Ireland’s prospects of making history in South Africa are bleaker than ever with an injury list now creeping into double figures.
In losing both Kearney brothers plus Luke Fitzgerald and Jonathan Sexton, Ireland have been shorn of close to 200 Test caps.
Going off the form of the first three, this isn’t a disaster. But take out Sexton from the equation at fly-half and suddenly Ireland look exposed.
Paddy Jackson has more than earned a serious start as Ireland’s number ten compared to his previous outings in a Rugby World Cup warm-up (Wales last year) or against a Tier Two side in a November international (Samoa, 2013).
His only run of consistent starts in important games came when he made his debut back in the 2013 Six Nations, with Sexton again sidelined, as Ireland tasked the rookie Ulsterman to steer them through three Tests against Scotland, France and Italy. They finished fifth in Declan Kidney’s final campaign.
If Ireland have (rarely) needed an alternative to Sexton over the last three years then Ian Madigan has been the chosen son, in part because of his versatility off the bench at 10, 12 and 15.
But he wasn’t included in the original squad, and his starts in that time are only against the USA, Canada, Georgia, Scotland (RWC warm-up), Romania and finally last year’s Rugby World Cup quarter-final crushing from Argentina.
Jackson has buckets of talent and has played his best rugby in Ulster’s run to the PRO12 semi-finals. There is little he doesn’t know about Ireland’s style of play or tactical calls having hovered around Sexton throughout his years in camp.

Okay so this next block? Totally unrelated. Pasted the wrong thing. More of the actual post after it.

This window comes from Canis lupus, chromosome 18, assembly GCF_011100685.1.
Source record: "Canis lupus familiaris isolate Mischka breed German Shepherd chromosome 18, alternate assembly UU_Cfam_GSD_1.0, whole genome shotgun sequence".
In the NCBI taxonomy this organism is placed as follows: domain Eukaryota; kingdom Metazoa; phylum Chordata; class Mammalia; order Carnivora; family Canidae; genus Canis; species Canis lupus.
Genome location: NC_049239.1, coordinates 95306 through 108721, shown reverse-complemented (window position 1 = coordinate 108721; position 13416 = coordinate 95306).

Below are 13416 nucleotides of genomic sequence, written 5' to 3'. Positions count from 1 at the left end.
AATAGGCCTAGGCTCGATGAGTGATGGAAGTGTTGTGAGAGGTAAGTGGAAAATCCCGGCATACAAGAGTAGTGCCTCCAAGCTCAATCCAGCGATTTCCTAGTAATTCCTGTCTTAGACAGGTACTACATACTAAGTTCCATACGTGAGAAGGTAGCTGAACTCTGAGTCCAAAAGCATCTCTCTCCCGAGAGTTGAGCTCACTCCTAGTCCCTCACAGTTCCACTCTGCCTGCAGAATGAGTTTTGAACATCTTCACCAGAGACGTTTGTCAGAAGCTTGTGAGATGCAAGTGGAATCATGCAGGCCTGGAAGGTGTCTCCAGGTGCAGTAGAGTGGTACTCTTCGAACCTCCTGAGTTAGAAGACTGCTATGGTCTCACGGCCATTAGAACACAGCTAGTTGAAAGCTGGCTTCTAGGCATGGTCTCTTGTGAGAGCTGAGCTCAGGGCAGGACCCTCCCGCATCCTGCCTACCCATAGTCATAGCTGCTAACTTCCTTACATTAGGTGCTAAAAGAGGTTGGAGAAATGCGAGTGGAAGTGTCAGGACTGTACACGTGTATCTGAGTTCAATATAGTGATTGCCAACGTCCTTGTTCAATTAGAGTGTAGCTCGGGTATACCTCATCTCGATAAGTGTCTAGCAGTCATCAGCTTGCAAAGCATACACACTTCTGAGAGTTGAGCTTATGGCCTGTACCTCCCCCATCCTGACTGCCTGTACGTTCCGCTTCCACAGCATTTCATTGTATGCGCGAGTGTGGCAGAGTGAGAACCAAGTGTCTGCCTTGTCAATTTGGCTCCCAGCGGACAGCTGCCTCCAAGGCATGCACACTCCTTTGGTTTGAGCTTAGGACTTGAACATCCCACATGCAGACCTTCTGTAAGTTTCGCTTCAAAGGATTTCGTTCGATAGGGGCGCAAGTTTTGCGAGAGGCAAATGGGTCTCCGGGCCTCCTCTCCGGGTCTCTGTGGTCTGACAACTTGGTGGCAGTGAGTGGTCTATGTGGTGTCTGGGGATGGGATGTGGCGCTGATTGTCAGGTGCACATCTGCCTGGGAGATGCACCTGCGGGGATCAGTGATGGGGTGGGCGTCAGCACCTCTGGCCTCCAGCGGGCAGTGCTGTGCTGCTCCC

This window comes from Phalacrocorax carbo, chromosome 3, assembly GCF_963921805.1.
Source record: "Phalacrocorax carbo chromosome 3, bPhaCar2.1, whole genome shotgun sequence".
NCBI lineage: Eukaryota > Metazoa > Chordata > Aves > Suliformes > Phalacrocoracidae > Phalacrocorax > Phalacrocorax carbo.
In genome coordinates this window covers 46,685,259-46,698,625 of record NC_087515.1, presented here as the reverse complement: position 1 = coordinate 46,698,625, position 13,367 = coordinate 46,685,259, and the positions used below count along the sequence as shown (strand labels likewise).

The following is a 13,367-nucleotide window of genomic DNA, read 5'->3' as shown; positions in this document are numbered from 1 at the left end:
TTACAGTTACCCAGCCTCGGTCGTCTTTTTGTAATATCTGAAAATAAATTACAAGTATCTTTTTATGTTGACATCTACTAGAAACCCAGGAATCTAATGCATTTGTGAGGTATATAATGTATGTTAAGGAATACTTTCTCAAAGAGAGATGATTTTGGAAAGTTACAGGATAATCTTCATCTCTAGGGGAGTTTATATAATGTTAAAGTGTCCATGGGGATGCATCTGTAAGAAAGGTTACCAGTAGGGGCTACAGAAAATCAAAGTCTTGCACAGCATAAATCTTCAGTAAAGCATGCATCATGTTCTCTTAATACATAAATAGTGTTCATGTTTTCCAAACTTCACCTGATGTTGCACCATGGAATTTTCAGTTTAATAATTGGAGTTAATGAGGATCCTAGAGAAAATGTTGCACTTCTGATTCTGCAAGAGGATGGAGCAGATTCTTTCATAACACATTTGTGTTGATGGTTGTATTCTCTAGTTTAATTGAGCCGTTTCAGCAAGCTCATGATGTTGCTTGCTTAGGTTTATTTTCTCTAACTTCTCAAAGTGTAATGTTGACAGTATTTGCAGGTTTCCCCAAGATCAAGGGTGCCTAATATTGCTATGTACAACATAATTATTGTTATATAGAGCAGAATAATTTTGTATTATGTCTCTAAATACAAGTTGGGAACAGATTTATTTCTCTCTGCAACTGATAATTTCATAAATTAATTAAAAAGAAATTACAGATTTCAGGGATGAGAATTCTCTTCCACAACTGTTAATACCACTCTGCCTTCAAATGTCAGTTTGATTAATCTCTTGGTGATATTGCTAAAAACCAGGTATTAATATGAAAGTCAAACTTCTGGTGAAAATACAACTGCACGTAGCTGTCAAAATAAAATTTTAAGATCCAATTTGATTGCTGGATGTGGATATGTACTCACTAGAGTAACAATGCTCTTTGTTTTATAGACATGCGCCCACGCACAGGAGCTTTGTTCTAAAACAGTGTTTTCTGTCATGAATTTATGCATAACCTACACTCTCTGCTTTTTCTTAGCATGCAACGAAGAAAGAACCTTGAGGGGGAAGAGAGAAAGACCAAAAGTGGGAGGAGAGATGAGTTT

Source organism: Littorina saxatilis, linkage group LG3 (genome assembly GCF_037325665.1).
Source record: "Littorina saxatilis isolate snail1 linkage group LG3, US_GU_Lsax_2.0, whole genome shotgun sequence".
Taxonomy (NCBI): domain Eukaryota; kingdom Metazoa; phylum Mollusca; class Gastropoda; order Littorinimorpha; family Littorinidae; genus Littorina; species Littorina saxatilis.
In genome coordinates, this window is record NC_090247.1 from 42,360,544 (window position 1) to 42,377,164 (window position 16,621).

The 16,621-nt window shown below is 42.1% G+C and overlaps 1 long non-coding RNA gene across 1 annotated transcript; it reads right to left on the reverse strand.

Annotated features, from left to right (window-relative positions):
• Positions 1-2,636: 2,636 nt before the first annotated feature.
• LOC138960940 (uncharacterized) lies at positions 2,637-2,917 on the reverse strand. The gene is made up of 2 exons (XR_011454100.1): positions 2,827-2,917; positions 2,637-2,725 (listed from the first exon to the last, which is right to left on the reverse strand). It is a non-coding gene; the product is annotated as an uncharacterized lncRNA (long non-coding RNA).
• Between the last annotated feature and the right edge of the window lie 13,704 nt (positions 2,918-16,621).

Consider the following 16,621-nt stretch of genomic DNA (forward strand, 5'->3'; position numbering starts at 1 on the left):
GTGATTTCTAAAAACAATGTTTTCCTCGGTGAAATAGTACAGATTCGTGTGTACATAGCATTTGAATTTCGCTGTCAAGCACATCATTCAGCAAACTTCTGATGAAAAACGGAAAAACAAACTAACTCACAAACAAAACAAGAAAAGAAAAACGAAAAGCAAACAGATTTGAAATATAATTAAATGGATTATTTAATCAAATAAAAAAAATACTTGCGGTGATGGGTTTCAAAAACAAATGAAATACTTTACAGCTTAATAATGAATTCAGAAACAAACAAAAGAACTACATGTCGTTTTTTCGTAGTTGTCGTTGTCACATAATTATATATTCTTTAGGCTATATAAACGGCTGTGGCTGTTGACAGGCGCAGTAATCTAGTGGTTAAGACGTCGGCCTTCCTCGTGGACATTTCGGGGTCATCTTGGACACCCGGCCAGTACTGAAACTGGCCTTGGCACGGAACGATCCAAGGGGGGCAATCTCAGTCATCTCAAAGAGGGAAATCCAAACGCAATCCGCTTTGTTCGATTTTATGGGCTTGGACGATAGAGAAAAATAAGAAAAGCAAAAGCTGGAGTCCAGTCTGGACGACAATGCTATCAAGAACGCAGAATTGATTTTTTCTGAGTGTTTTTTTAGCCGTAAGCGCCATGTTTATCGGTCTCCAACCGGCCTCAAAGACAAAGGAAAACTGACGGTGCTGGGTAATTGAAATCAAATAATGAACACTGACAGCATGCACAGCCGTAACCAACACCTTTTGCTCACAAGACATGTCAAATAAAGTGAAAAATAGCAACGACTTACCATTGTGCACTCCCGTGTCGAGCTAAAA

Soaking up all of that knowledge though is one thing and putting into practice another, with Jackson unable to offer Ireland the same security of Sexton’s 56 Test starts, three of course for the British and Irish Lions on that winning tour to Australia in 2013.
The other trio of injuries are a different matter, denying Ireland of Test caps but adding in their place considerable form.
Matt Healy and Tiernan O’Halloran are both uncapped but take their seats on the plane fresh from an electric season in Connacht’s back three en route to that most remarkable of PRO12 crowns.
Considerable outrage too over the omission of Craig Gilroy was justified but now he has a chance too to try and add to his six Test caps. Healy and Gilroy after all finished the PRO12 season tied at the top of the try-scoring charts on ten.
All three though are raw, just as Ireland’s new-look backline will be at Newlands, with a reshuffle likely to see Jared Payne moved to his best position at full-back in Kearney’s absence.
Schmidt is set to give Jackson and Madigan every chance to push for the starting spot in Cape Town next week before making a decision by Thursday. How he must wish though that he could write Sexton’s name in permanent marker instead.
If it is to be Jackson, and it should be, then Ireland will edge into the unknown.
To chalk up a first-ever Test win with Jackson at the helm would rank right at the top of their achievements under Schmidt. Except it was hard enough to envisage already before the loss of Sexton without Sean O’Brien, Cian Healy, Peter O’Mahony, Simon Zebo and Tommy Bowe.
What a chance for him. But also what a setting too. Ireland’s winless record in the Republic will loom over Newlands as much as Table Mountain does.